POLITICS & INSTITUTIONS - ECONOMY

Mayor warns of “lawless zones”



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 Ville de Luxembourg

Social behaviour: vandalism on the Kinnekswiss lawn has led the city authorities to resume their call for a reform of the justice system.

Luxembourg city mayor Paul Helminger is exasperated. At a city breakfast this week he distributed photographs which show scenes of vandalism and strewn rubbish on the Kinnekswiss lawn in the city park. The mayor says the sort of behaviour is, in some cases, “bordering on the criminal”. But that is exactly the problem the city authorities face. The procedure for prosecuting the perpetrators of such behavior is complicated, time consuming and costly because while hardly any of these violations would qualify as being criminal they nevertheless fall under the penal code. The city’s hands are tied because their agents municipaux do not have the power to do anything about it. “And the police do not have enough personnel,” says Helminger.

Justice system failing

The mayor is urging for a change to the law to widen the powers of the agents municipaux, but reform of the police law stalled two years ago when the council of state rejected draft legislation.  “So many of those determined to cause a nuisance know they can act with impunity,” the mayor told City Magazine in May. Helminger also says that the area around the station is also in danger of turning into what he calls a “zone non-droit”. If the local authorities do not have the power to act and the police are understaffed, then such “lawless zones” will only become worse, he argues. “Our justice system is failing.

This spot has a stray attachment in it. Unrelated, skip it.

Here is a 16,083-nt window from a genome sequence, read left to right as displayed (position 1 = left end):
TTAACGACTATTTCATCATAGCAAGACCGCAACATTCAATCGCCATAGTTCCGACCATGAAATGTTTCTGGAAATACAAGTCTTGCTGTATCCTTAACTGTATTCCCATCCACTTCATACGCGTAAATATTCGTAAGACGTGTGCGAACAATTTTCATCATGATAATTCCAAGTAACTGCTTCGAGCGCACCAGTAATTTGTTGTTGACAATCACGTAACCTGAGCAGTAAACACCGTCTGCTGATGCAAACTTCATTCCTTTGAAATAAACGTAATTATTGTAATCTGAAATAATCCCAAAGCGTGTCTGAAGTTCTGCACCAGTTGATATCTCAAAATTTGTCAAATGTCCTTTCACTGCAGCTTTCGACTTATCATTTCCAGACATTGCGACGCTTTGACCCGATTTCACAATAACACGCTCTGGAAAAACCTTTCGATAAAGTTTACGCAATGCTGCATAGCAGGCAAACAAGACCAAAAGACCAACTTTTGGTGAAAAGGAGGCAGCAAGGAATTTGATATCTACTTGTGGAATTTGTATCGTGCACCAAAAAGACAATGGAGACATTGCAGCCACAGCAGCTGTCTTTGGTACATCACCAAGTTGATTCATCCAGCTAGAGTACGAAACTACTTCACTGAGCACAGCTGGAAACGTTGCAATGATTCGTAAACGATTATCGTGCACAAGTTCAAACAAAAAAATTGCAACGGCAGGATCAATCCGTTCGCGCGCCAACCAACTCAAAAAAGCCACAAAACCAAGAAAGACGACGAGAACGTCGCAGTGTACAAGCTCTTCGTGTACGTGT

Helminger says the city employs two seven-man teams from its service d’hygiène to clean the Kinnekswiss every day and that some 30 80-litre waste receptacles are located on the lawn. Nevertheless, certain elements of the mainly young people who spend time on the lawn simply leave their litter on the grass. In some cases they have even purposely smashed bottles before leaving the Kinnekswiss--a particularly dangerous act of vandalism given that children also use the lawn to play.

Ministry of Respect

The city has tried to spread a preventative message among local schools and has broadened its Ministry of Respect campaign, but to little effect. And CCTV cameras in the park have not deterred the vandals either. Indeed, the mayor cites one case where a park warden asked a group of youths to place their rubbish in the receptacles provided. Despite knowing that he was being filmed, only for one of their group to stand up and tip over the rubbish bin, spreading litter across the lawn. “This sort of behaviour is totally unacceptable,” says Helminger.